SALT LAKE CITY — Lawmakers will consider whether to create more highly-coveted bar licenses in Utah, the Senate Republican tasked with liquor legislation tells FOX 13.
"The people are moving in and when you look at what they want... we’re not as isolated as we used to be and yet we need to make sure we can keep the regulation where it needs to be," said Sen. Jerry Stevenson, R-Layton, referencing the balance of hospitality and public safety.
The Utah State Legislature allocates one bar license per 10,200 people. That population quota is arbitrary, created by the legislature. It's lead to a limited number of bar licenses and businesses clamoring to get one. The lack of liquor licenses has gotten so bad, Utah's Department of Alcoholic Beverage Control Commission publicly fumed at the legislature about it.
Sen. Stevenson told FOX 13 in a recent interview that perhaps it is time to revisit the issue.
"The demographic of the state of Utah has changed and that may cause us to want to review that more closely," he said.
Asked if that meant more bar licenses, Sen. Stevenson replied: "I can't see us contracting them."
It comes as the DABC commission itself is undergoing changes. The commission, among the most powerful regulatory bodies in the state because the DABC itself generates over a half-billion in sales, has seen new members nominated by Governor Spencer Cox.
The Utah State Senate recently confirmed two new members — Jennifer Tarazon and Natalie Randall — and re-confirmed Thomas Jacobson. With those votes, the DABC commission will now be majority women.
"I'm thankful for the opportunity to represent the diversity of our state, not just as a woman of color, but also as an out-of-state transplant, a social drinker and someone of a different religious denomination," said Tarazon, who is also the communications director for AARP in Utah, in her confirmation hearing last month.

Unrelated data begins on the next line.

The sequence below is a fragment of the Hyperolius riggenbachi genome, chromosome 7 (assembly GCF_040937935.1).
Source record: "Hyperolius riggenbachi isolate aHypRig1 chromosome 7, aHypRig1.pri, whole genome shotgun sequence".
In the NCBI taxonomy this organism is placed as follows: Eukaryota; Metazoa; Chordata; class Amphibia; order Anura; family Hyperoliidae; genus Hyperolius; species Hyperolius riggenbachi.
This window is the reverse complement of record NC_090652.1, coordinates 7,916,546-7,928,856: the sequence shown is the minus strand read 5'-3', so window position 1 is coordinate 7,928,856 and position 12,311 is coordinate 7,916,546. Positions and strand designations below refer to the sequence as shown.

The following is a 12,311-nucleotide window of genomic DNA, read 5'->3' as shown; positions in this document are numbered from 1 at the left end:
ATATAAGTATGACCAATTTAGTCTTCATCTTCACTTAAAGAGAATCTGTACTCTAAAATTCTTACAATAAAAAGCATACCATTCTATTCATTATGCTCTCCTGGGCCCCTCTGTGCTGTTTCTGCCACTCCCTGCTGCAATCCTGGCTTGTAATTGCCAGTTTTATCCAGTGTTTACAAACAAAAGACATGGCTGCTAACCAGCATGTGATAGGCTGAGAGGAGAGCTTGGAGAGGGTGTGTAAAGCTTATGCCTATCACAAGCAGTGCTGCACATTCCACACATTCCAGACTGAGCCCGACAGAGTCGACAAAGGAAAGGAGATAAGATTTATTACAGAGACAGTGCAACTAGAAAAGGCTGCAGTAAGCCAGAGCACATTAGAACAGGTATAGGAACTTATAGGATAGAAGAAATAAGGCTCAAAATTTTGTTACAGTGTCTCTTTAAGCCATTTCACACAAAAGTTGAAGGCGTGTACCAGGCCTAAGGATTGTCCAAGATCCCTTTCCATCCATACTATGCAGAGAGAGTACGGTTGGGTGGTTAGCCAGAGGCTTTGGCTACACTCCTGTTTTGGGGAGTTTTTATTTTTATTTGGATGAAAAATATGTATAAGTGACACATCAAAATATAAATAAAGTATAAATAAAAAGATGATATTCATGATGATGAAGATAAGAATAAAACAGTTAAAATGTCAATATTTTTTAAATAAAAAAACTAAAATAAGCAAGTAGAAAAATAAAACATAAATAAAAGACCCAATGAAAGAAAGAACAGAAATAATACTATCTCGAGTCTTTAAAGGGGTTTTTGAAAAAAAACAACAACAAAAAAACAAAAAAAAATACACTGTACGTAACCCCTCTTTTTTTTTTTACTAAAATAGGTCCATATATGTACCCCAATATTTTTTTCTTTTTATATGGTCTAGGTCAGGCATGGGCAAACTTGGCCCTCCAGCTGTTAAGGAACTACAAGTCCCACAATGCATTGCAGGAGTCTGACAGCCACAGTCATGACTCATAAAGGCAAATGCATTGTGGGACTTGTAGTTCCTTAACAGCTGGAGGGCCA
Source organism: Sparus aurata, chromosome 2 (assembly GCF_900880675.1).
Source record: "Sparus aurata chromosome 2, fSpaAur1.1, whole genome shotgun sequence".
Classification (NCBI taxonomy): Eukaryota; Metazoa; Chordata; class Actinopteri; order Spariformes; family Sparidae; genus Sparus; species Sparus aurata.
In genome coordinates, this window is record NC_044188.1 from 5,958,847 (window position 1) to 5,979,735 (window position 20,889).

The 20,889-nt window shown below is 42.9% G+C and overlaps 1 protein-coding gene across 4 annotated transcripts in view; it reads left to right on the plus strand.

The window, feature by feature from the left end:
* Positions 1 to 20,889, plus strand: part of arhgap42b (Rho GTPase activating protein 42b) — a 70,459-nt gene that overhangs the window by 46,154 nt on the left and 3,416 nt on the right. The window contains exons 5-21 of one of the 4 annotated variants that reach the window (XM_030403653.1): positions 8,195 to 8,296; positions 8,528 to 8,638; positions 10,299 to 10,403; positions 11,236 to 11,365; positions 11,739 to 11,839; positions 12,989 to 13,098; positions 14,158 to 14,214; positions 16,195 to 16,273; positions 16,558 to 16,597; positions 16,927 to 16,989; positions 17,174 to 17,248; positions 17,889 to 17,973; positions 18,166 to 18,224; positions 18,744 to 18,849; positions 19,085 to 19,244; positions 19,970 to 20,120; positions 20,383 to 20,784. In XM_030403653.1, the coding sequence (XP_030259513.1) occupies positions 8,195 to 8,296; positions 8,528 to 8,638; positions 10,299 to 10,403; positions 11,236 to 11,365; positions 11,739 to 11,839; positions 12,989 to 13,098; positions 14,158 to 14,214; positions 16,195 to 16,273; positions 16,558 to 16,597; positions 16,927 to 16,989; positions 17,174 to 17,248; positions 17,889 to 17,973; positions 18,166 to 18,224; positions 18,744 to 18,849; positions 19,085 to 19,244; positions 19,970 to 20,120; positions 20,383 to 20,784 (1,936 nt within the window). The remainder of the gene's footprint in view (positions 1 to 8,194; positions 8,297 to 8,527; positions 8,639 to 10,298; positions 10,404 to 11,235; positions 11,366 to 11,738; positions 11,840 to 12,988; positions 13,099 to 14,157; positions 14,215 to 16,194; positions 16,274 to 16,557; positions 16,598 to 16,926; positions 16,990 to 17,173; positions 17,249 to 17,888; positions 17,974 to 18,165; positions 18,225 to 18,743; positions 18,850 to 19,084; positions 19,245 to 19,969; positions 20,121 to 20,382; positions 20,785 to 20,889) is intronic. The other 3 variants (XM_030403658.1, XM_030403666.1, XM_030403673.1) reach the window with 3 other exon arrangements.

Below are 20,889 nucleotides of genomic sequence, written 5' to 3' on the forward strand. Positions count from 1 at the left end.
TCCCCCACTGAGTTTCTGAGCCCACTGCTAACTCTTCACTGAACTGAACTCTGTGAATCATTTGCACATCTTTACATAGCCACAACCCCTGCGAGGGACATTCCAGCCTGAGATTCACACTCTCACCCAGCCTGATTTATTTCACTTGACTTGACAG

Senators questioned Randall, whose day job is the director of the Utah Tourism Industry Association, about how she saw interacting with the legislature, the DABC and promoting tourism. Randall replied that of course the DABC enforces what the legislature passes, but added: "Specifically from the tourism industry, we always look to be gracious hosts."
While lawmakers are deliberating some changes to Utah liquor laws, Sen. Stevenson signaled some things were unlikely to happen. One of those is "to-go" cocktails, which bars and restaurants pushed as a way to keep afloat in the COVID-19 pandemic. They are likely to reach some compromise over the legal definition of beer, which puts some incredibly popular hard seltzers at risk in Utah, the senator indicated.
Sen. Stevenson said the idea of online ordering through state-run liquor stores may also be a possibility. The DABC has been designing new stores with the eventuality of "click and collect," where a customer can order from stock in a state-run store, walk in and pay for it (curbside delivery would not likely happen to guard against sales to minors).
"As far as being able to purchase something online? That’s pretty easy to do anymore. As long as they’re able to walk in, picking it up, showing ID, we’re OK with it," Sen. Stevenson said. "At least we’re OK with formulating legislation around that. Whether it passes, we all need to remember there’s quite a group of us and we don’t always agree."
Any legislation won't be considered until the 2022 session that begins in January.